Hermann Hesse (1877-1962) wanted to be „either a poet or nothing“ as a child. Today he is the most widely read author in the German language worldwide. Alois Prinz tells Hesse’s life, about his childhood in the Swabian town of Calw, the crises on the way to growing up, about his commitment in the world and his retreat to a village in Ticino. But Prinz also shows the unknown Hesse, „the staunchest rebel in German literature,“ as Marcel Reich-Ranicki called him.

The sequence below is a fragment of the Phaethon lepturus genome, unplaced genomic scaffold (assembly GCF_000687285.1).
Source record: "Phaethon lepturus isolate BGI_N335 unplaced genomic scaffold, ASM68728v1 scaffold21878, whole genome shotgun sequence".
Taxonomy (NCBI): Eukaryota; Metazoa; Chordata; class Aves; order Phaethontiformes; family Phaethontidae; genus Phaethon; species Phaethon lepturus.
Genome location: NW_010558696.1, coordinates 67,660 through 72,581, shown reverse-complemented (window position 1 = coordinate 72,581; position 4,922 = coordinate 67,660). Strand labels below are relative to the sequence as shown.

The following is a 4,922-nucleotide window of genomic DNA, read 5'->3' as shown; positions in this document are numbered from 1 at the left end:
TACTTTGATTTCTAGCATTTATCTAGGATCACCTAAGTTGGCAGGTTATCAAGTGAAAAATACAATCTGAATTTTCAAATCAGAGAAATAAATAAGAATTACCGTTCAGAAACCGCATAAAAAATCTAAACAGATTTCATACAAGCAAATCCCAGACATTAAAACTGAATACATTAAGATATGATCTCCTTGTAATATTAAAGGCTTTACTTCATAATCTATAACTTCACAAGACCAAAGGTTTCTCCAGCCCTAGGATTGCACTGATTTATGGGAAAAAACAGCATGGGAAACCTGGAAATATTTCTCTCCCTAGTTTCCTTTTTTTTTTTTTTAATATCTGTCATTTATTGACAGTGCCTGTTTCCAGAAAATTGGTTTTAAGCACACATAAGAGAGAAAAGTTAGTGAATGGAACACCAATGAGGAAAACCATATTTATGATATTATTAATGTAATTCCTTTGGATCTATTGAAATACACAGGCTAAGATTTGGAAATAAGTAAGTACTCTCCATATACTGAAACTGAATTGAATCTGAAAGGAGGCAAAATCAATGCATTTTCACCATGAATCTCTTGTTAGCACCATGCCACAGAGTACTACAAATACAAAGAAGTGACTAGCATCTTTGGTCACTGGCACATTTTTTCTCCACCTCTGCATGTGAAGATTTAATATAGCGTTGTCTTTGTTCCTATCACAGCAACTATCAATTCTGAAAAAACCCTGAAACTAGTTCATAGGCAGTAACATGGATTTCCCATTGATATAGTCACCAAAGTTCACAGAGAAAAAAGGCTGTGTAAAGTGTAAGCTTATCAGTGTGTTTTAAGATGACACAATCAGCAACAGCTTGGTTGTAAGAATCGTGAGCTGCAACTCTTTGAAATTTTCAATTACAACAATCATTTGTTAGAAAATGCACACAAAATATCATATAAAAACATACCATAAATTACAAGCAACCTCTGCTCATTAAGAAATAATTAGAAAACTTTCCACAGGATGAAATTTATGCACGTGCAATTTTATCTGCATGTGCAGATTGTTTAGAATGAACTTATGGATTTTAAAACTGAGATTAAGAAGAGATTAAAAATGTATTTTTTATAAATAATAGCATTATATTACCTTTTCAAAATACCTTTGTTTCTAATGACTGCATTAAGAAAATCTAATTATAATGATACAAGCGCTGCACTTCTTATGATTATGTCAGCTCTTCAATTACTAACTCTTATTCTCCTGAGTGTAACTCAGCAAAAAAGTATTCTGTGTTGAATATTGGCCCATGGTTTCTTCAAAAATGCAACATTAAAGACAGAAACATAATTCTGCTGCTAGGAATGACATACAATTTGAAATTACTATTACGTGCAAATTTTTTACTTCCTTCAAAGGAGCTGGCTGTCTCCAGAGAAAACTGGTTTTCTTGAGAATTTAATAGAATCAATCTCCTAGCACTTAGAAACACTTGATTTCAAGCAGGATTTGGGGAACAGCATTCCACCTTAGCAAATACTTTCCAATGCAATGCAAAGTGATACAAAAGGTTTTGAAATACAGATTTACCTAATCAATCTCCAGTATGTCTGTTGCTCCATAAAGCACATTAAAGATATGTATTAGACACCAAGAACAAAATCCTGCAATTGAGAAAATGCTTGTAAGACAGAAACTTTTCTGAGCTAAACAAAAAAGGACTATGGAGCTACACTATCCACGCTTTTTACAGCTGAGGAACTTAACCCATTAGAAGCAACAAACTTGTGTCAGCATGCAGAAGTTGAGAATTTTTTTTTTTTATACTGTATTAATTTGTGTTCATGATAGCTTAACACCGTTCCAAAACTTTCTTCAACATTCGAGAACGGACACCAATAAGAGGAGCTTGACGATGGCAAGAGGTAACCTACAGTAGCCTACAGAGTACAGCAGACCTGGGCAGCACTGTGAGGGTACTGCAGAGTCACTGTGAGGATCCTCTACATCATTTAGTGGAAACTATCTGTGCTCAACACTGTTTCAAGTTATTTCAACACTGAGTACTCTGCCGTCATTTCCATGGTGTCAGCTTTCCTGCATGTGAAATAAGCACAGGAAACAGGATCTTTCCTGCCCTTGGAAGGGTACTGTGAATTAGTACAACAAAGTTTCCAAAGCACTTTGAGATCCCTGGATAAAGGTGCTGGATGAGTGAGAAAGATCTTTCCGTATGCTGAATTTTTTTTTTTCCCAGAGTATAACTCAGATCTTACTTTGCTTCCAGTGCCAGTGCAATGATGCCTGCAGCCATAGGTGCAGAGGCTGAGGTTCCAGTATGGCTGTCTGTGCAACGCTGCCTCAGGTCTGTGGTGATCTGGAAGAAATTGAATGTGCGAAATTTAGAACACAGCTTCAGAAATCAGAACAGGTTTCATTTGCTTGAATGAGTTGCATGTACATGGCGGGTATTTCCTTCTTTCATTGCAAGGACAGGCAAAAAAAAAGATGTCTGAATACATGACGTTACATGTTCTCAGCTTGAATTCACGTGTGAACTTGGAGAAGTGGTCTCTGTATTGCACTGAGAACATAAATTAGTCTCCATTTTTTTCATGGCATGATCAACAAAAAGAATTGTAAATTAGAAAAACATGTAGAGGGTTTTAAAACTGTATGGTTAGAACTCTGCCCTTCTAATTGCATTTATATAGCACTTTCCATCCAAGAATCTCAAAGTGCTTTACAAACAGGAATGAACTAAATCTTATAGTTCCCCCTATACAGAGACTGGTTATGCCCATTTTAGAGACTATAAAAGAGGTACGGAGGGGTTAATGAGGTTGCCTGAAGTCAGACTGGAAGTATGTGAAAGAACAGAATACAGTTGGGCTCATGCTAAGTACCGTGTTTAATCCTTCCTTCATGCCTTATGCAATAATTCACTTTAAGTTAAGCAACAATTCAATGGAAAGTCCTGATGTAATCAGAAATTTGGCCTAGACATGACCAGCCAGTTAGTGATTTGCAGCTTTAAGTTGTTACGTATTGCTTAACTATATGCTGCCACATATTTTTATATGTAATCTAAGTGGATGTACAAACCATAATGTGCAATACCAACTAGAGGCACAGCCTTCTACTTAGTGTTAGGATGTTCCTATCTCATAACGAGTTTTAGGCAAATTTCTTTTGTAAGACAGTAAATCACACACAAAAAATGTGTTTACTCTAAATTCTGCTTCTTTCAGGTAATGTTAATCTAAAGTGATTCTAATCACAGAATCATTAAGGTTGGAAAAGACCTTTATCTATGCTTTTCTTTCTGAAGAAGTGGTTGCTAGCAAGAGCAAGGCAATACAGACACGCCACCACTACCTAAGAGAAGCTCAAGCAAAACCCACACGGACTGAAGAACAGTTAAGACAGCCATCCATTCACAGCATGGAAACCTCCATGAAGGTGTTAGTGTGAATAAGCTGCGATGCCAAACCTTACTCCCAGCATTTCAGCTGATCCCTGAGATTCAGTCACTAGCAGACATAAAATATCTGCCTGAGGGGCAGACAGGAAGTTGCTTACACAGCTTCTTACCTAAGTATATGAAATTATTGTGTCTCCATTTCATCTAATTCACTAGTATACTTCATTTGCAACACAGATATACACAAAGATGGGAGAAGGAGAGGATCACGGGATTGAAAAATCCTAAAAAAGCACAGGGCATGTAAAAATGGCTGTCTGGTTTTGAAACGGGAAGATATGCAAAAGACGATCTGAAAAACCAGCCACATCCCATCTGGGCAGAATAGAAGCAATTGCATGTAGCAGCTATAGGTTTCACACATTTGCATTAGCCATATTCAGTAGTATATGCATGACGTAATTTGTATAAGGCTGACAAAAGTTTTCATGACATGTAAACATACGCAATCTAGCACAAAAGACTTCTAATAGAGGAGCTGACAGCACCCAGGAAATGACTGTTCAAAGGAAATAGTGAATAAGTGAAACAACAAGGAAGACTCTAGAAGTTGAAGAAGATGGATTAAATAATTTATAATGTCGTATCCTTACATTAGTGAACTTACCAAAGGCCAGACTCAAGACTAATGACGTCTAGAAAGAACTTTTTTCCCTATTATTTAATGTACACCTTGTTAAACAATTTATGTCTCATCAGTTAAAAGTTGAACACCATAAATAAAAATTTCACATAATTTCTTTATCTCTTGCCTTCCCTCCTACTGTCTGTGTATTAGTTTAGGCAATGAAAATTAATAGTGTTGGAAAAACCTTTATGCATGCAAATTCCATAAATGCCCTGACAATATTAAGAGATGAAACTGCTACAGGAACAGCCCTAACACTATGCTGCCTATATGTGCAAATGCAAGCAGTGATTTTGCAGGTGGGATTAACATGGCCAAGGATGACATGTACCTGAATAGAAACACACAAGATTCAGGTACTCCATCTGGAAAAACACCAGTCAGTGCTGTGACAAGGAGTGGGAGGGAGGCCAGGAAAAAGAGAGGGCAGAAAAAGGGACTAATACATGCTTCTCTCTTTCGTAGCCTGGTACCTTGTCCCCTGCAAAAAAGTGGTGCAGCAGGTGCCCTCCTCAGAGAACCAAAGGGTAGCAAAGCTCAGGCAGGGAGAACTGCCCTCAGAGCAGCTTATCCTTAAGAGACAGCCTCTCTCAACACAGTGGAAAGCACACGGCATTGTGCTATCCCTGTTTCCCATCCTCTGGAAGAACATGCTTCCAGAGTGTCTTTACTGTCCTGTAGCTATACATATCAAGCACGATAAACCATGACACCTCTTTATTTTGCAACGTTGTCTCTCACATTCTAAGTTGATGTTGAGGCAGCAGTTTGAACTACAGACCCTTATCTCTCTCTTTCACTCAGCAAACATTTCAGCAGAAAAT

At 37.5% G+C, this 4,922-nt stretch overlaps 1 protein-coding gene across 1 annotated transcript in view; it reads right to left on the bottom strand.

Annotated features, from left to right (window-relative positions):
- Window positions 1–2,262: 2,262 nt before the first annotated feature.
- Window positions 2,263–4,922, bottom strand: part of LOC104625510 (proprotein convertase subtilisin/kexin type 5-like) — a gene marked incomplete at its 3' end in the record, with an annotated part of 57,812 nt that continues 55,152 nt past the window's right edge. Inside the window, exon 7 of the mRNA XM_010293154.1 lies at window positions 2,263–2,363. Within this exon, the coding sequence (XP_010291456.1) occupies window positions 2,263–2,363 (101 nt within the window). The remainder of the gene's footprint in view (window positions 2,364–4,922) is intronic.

Hermann Hesse had his own garden for about half of his life. This „horticultural mock work“ was, as he said, his „refuge from the world of paper.“ She was also helpful in spinning fantasy threads, for meditation and contemplation. The most beautiful of these descriptions, from the 1908 contemplation „In the Garden“ to the famous hexameter idyll „Hours in the Garden“, are summarized for the first time in our volume with numerous photos and watercolors by the poet.